Second, the emphasis of the white paper rest largely on the effects of environmental influences on human biology. However, environmental effects on human behaviors likely have an even larger impact on health and development. These effects include both the structured incentives for behaviors in the economic and physical environment and the social and cultural influences that shape what individuals perceive as natural or appropriate behaviors under specific physical and economic conditions. These dynamic processes shape behaviors that are critically important to the NICHD - safe sex, marriage, smoking during pregnancy, diet, exercise, parental investments in children, care-seeking, and many more. There are many research opportunities for studying the production of these behaviors as a function of both developmental and experiential trajectories and specific environmental contexts. These are covered to some extent in the Behavior white paper, but the linkage to the interests expressed in the environment white paper should be made explicit.

Submitted by Christine Bachrach on June 9, 2011 at 2:35 PM

The American Occupational Therapy Association (AOTA) represents over 140,000 occupational therapy practitioners and students. As the national association representing occupational therapy, a profession dedicated to maximizing independence and function for people across the lifespan, AOTA appreciates this opportunity to submit comments to guide NICHD's vision for future research on the environment.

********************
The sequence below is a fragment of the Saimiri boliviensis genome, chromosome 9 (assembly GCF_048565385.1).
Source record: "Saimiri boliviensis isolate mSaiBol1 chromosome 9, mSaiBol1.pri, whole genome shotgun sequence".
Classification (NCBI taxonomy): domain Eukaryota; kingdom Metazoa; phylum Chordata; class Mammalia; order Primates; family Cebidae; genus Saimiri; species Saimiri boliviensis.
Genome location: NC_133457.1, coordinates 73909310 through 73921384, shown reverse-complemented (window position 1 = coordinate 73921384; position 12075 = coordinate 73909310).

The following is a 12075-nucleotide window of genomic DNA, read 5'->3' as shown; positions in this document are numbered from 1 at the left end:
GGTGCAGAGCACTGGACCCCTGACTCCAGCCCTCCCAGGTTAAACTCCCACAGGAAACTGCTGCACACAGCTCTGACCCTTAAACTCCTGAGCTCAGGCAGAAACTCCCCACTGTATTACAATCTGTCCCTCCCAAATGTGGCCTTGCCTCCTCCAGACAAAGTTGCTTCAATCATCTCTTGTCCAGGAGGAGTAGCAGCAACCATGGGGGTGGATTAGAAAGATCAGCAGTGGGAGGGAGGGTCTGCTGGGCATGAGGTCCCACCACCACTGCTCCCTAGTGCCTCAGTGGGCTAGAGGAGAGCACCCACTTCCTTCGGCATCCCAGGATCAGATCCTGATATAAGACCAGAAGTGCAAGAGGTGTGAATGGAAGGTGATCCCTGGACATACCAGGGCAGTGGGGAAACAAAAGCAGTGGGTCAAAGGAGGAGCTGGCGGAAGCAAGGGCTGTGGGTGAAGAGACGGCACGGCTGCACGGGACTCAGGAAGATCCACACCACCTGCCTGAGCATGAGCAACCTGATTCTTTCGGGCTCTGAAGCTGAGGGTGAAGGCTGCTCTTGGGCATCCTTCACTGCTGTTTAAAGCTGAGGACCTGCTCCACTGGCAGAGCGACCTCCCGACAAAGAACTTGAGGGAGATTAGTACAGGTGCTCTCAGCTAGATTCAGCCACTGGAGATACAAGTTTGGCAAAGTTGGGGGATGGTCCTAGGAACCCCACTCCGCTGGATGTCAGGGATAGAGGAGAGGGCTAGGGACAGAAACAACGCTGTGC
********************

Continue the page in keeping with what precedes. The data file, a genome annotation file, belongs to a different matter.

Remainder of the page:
AOTA commends NICHD for considering environment broadly. Although the paper mentioned people with disabilities early in the paper, in the context of negative effects of the environment, surprisingly little was said about how the environment could improve the health and functional performance of individuals with disabilities. The authors of the paper cite that NICHD's focus includes reproductive health, pregnancy, and child health but neglect to cite another important part of NICHD's mission, to "ensure the health, productivity, independence, and well-being of all people through optimal rehabilitation".

The International Classification of Functioning, Disability, and Health (ICF) Model may be useful to guide future research (World Health Organization, 2002) about the interplay between environment and health and performance of individuals. According to the ICF Model, we need a method of classifying environmental factors in order to analyze the impact of social and physical environments on functional performance.

In occupational therapy, we view environment as a variable, which can be either a positive or negative influence on performance and health. Therapeutic interventions by occupational therapy practitioners include environmental modifications, which include the elimination of environmental barriers or the creation of environmental facilitators. Much research is needed to guide rehabilitation providers regarding which environmental interventions (e.g., assistive technology, adaptive equipment) should be used for individuals with disabilities. We need to investigate the effectiveness of tailored home modification programs, community programs using universal design principles (e.g., accessible parks, playgrounds, and transportation), and workplace modifications to improve the productivity and independence of individuals with disabilities.